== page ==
Slawek Tulaczyk focuses his research on ice sheets and glaciers as dynamic features interacting with geologic, hydrologic, and climatic processes on different timescales. Much of his glaciological work is based on data constraining the recent behavior of the West Antarctic ice sheet.
One of the most important current goals of Tulaczyk's research is to test the idea that this marine ice sheet may collapse and contribute significantly to the ongoing global sea level rise. To do that, he investigates the physical controls on ice flow velocity and constructs quantitative models of ice flow dynamics. In addition to elucidating the possible fate of the West Antarctic ice sheet, this work enhances our general understanding of the feedbacks between ice-sheet behavior and climate changes. Large ice sheets respond to climate but they may play the role of pacemakers of climate fluctuations as well. It appears that behavior of ice sheets is modulated to a significant extent by the underlying geology.
Tulaczyk is exploring these geologic controls through sedimentological and geochemical analysis of subglacial sediment samples from West Antarctica. This line of research leads to the general questions regarding the mechanisms of glacial erosion, sediment transport, and deposition. Tulaczyk has used a variety of data sources (remote sensing, borehole experiments, subglacial sediment samples) to constrain the physics of the subglacial environment and its role in controlling ice flow velocities. His interest in deformation of ice and sediments leads to involvement in research related to such practical problems like landsliding and its triggering by climatically extreme conditions.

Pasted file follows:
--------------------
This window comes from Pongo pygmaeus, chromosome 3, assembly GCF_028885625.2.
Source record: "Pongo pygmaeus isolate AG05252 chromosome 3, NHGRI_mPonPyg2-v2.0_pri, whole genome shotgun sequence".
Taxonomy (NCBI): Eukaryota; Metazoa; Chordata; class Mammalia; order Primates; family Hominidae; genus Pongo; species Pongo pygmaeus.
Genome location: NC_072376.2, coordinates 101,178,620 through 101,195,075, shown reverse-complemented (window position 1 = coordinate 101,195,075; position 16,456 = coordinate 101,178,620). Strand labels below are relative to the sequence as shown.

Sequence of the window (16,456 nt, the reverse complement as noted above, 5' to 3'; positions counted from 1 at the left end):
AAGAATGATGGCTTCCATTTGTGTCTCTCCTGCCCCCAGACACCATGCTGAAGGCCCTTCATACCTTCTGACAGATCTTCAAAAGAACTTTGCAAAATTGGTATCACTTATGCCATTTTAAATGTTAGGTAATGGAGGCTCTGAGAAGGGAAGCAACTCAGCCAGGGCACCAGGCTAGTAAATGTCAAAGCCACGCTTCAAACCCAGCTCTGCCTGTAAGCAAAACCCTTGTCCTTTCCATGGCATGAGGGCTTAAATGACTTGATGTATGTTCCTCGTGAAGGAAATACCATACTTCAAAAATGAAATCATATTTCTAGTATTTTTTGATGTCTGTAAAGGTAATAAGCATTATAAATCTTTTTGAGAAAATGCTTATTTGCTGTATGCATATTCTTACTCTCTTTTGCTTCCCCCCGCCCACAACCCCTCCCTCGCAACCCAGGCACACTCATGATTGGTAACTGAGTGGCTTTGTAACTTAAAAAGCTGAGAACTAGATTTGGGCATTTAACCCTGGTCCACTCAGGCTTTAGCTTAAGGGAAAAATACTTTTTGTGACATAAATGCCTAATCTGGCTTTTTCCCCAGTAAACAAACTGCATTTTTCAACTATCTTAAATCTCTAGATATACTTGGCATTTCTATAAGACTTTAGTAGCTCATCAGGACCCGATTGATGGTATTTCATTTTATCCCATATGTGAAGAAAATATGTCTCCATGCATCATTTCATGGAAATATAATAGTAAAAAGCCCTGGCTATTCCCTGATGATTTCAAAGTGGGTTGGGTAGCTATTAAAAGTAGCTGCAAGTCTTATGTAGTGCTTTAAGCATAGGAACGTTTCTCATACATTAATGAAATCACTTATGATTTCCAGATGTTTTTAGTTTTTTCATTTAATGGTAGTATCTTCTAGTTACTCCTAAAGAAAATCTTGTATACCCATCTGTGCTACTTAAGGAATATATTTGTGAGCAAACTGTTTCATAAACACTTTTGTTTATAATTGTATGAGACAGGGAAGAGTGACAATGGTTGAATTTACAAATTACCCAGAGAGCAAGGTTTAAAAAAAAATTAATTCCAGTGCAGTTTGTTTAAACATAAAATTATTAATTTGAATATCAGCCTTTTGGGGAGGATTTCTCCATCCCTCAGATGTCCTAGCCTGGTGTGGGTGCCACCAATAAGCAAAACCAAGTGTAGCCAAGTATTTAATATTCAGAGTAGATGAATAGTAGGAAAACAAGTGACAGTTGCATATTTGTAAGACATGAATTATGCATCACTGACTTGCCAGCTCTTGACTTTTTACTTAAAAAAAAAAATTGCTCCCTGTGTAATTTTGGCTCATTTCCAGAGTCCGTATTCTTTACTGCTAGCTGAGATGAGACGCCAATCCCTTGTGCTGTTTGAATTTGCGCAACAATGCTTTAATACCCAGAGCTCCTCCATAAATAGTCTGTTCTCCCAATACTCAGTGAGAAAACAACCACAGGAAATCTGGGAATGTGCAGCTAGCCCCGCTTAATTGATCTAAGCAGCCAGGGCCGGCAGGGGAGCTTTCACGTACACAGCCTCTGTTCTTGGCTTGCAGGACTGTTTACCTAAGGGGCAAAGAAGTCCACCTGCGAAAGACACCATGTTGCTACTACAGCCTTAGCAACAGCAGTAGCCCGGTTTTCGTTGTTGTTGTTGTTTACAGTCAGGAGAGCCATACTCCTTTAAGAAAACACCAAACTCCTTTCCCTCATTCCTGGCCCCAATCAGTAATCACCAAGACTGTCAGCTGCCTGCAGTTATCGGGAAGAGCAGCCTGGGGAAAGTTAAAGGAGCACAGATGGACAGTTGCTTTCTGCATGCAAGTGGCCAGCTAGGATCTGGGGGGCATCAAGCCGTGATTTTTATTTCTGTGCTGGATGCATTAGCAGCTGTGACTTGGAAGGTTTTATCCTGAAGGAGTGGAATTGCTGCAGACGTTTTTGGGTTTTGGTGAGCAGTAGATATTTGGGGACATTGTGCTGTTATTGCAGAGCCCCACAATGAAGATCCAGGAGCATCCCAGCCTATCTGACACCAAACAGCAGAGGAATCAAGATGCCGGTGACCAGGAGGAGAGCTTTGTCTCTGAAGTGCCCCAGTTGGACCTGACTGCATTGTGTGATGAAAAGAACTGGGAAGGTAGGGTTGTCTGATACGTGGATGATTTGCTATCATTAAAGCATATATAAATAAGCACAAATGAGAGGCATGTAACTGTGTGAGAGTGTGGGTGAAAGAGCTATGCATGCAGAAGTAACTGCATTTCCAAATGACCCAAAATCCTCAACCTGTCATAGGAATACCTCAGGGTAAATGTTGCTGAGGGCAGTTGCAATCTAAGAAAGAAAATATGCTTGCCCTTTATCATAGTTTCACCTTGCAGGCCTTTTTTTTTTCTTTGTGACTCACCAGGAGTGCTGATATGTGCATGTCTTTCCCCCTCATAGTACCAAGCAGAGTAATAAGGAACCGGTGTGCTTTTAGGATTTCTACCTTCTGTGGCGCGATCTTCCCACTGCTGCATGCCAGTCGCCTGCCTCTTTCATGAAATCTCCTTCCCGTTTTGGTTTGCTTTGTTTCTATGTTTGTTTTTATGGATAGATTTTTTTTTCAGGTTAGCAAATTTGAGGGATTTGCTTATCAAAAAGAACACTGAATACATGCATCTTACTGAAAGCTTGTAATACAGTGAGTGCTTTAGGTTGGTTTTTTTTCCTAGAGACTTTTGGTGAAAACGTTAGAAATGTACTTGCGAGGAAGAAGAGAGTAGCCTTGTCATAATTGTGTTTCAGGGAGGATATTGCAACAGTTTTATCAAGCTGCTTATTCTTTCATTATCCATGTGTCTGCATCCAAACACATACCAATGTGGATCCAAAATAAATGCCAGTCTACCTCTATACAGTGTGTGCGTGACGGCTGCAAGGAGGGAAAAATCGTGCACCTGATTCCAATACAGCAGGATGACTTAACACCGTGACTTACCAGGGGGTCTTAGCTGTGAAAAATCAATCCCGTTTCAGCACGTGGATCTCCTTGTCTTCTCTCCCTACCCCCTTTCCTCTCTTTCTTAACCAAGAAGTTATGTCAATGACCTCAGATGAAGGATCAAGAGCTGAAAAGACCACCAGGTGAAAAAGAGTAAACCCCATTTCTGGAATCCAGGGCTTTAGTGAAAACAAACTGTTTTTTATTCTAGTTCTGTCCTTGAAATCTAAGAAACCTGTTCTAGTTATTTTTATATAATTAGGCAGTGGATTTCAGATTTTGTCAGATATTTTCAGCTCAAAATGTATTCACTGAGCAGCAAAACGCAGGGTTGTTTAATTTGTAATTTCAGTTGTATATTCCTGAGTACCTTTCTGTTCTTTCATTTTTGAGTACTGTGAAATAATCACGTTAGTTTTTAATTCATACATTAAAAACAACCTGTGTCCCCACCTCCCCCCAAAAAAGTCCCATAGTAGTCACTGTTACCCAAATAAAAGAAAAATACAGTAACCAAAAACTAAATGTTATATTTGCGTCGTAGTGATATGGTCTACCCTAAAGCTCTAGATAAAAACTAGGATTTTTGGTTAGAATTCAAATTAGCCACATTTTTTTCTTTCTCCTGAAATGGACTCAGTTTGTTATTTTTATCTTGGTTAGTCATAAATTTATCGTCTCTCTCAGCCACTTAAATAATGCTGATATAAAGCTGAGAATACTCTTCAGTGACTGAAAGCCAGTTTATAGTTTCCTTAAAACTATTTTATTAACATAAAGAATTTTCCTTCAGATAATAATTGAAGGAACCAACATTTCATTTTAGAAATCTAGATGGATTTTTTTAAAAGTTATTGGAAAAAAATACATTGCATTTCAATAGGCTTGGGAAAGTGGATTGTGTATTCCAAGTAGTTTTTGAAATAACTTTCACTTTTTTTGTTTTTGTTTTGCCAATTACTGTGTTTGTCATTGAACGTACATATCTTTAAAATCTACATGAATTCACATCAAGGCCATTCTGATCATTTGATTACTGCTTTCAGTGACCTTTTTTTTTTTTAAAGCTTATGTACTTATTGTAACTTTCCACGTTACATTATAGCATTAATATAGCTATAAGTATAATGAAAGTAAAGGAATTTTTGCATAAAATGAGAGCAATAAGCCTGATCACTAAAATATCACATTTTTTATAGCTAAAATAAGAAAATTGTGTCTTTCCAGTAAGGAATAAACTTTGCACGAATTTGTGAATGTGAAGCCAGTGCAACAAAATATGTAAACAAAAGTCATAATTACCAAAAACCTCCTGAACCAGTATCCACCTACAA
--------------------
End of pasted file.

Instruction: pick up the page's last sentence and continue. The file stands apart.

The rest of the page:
Liquid water is scant in cold polar regions but it plays a key role in biological, geochemical, and glaciologic processes in these areas that are sensitive to climate changes and serve as potential terrestrial analogs of extraterrestrial life habitats on cold planetary bodies. Here we report the results of a regional AEM (Airborne Electro Magnetic) survey which collected nearly 3000 km of subsurface electrical resistivity profiles down to depths of up to ca. 600m sampling ca. 20,000 square kilometers in the McMurdo Dry Valleys (MDV). Electrical resistivity provides a good indicator of subsurface liquid water because frozen geologic materials, as well as ice, have very high electrical resistivity (typically >>1000 ohm-m) while water-bearing geologic units can have orders of magnitude lower resistivity (10-1000 ohm-m). The AEM survey reveals widespread, but not omnipresent, subsurface brine systems in the study region. They occur near the coast and beneath the floors of major valleys connected to the East Antarctic Ice Sheet (e.g., Ferrar, Taylor, McKay) but are not present in similarly large valleys that lack a modern connection to the interior of the East Antarctic Ice Sheet (e.g., Wright and Victoria). This spatial relationship suggests that brines detected by our survey may be transported into the MDVs by subsurface flow from beneath the ice sheet. Our investigations reveal a hydrogeologic system that is quite different than groundwater systems typical of coastal zones of other continents. However, this briny system may be representative of much of the ca. 24,000 km of Antarctic coastline and may deliver nutrients to the coastal ocean through submarine groundwater discharge.